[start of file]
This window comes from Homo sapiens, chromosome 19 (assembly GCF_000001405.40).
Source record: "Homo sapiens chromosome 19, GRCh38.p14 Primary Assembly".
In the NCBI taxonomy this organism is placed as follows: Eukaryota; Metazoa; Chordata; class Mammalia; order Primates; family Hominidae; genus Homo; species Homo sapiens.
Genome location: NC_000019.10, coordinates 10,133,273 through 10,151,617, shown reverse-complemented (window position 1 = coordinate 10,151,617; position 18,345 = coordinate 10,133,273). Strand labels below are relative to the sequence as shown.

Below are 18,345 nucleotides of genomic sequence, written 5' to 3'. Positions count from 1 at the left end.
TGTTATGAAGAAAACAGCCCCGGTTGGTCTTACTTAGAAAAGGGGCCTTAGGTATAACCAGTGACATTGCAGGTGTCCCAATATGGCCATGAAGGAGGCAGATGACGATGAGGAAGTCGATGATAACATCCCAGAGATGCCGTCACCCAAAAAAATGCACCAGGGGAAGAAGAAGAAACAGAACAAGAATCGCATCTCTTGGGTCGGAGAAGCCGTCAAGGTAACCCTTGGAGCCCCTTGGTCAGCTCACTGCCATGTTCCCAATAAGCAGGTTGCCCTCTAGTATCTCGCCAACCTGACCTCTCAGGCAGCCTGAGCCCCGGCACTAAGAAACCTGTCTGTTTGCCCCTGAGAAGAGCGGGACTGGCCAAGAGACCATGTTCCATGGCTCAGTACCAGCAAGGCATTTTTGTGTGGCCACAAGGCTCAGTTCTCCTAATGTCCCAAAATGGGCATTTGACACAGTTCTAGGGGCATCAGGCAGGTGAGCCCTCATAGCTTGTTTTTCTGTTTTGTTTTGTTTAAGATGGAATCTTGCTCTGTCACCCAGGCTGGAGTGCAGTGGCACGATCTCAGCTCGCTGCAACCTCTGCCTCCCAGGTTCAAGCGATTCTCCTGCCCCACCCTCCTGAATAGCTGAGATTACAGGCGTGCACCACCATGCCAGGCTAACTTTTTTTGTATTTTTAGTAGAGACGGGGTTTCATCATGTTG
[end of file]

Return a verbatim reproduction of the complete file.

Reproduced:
This window comes from Homo sapiens, chromosome 19 (assembly GCF_000001405.40).
Source record: "Homo sapiens chromosome 19, GRCh38.p14 Primary Assembly".
In the NCBI taxonomy this organism is placed as follows: Eukaryota; Metazoa; Chordata; class Mammalia; order Primates; family Hominidae; genus Homo; species Homo sapiens.
Genome location: NC_000019.10, coordinates 10,133,273 through 10,151,617, shown reverse-complemented (window position 1 = coordinate 10,151,617; position 18,345 = coordinate 10,133,273). Strand labels below are relative to the sequence as shown.

Below are 18,345 nucleotides of genomic sequence, written 5' to 3'. Positions count from 1 at the left end.
TGTTATGAAGAAAACAGCCCCGGTTGGTCTTACTTAGAAAAGGGGCCTTAGGTATAACCAGTGACATTGCAGGTGTCCCAATATGGCCATGAAGGAGGCAGATGACGATGAGGAAGTCGATGATAACATCCCAGAGATGCCGTCACCCAAAAAAATGCACCAGGGGAAGAAGAAGAAACAGAACAAGAATCGCATCTCTTGGGTCGGAGAAGCCGTCAAGGTAACCCTTGGAGCCCCTTGGTCAGCTCACTGCCATGTTCCCAATAAGCAGGTTGCCCTCTAGTATCTCGCCAACCTGACCTCTCAGGCAGCCTGAGCCCCGGCACTAAGAAACCTGTCTGTTTGCCCCTGAGAAGAGCGGGACTGGCCAAGAGACCATGTTCCATGGCTCAGTACCAGCAAGGCATTTTTGTGTGGCCACAAGGCTCAGTTCTCCTAATGTCCCAAAATGGGCATTTGACACAGTTCTAGGGGCATCAGGCAGGTGAGCCCTCATAGCTTGTTTTTCTGTTTTGTTTTGTTTAAGATGGAATCTTGCTCTGTCACCCAGGCTGGAGTGCAGTGGCACGATCTCAGCTCGCTGCAACCTCTGCCTCCCAGGTTCAAGCGATTCTCCTGCCCCACCCTCCTGAATAGCTGAGATTACAGGCGTGCACCACCATGCCAGGCTAACTTTTTTTGTATTTTTAGTAGAGACGGGGTTTCATCATGTTG